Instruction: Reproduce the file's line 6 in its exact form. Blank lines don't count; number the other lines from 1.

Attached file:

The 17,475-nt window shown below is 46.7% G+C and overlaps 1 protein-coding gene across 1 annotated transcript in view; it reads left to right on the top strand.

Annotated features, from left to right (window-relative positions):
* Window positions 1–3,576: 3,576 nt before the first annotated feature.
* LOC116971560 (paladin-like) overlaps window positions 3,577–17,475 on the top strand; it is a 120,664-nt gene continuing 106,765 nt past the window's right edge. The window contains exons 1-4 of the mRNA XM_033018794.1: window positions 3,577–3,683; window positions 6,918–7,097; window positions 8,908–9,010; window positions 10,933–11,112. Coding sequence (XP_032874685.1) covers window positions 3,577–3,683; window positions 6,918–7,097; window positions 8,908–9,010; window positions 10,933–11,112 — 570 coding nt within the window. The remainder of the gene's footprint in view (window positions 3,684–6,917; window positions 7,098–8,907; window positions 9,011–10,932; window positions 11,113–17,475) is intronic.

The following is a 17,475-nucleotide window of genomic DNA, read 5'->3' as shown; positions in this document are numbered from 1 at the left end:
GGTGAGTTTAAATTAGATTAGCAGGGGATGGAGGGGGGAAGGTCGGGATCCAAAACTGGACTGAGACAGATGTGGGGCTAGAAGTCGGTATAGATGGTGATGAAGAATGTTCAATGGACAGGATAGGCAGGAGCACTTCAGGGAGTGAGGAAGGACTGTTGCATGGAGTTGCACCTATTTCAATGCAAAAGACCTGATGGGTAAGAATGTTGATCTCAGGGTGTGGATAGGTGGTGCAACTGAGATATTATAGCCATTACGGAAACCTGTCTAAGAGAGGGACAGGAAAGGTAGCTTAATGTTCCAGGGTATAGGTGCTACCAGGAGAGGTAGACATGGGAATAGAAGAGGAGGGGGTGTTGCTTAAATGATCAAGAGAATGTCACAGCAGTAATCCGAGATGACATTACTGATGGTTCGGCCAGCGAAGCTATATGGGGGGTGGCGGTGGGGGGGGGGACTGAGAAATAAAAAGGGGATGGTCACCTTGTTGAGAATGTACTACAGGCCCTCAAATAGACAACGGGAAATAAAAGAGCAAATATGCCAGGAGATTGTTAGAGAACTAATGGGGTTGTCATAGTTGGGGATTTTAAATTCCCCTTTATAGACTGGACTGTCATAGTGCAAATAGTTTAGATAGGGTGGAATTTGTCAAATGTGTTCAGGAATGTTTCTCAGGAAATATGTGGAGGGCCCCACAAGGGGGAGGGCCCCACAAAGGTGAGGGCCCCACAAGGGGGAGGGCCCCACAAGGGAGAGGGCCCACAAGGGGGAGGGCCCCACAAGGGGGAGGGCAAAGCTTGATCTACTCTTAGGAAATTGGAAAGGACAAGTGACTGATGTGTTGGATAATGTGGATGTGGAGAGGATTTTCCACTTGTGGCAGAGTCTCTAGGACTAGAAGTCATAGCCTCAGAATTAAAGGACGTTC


GGTGAGTTTAAATTAGATTAGCAGGGGATGGAGGGGGGAAGGTCGGGATCCAAAACTGGACTGAGACAGATGTGGGGCTAGAAGTCGGTATAGATGGTGATGAAGAATGTTCAATGGACAGGATAGGCAGGAGCACTTCAGGGAGTGAGGAAGGACTGTTGCATGGAGTTGCACCTATTTCAATGCAAAAGACCTGATGGGTAAGAATGTTGATCTCAGGGTGTGGATAGGTGGTGCAACTGAGATATTATAGCCATTACGGAAACCTGTCTAAGAGAGGGACAGGAAAGGTAGCTTAATGTTCCAGGGTATAGGTGCTACCAGGAGAGGTAGACATGGGAATAGAAGAGGAGGGGGTGTTGCTTAAATGATCAAGAGAATGTCACAGCAGTAATCCGAGATGACATTACTGATGGTTCGGCCAGCGAAGCTATATGGGGGGTGGCGGTGGGGGGGGGGACTGAGAAATAAAAAGGGGATGGTCACCTTGTTGAGAATGTACTACAGGCCCTCAAATAGACAACGGGAAATAAAAGAGCAAATATGCCAGGAGATTGTTAGAGAACTAATGGGGTTGTCATAGTTGGGGATTTTAAATTCCCCTTTATAGACTGGACTGTCATAGTGCAAATAGTTTAGATAGGGTGGAATTTGTCAAATGTGTTCAGGAATGTTTCTCAGGAAATATGTGGAGGGCCCCACAAGGGGGAGGGCCCCACAAAGGTGAGGGCCCCACAAGGGGGAGGGCCCCACAAGGGAGAGGGCCCACAAGGGGGAGGGCCCCACAAGGGGGAGGGCAAAGCTTGATCTACTCTTAGGAAATTGGAAAGGACAAGTGACTGATGTGTTGGATAATGTGGATGTGGAGAGGATTTTCCACTTGTGGCAGAGTCTCTAGGACTAGAAGTCATAGCCTCAGAATTAAAGGACGTTC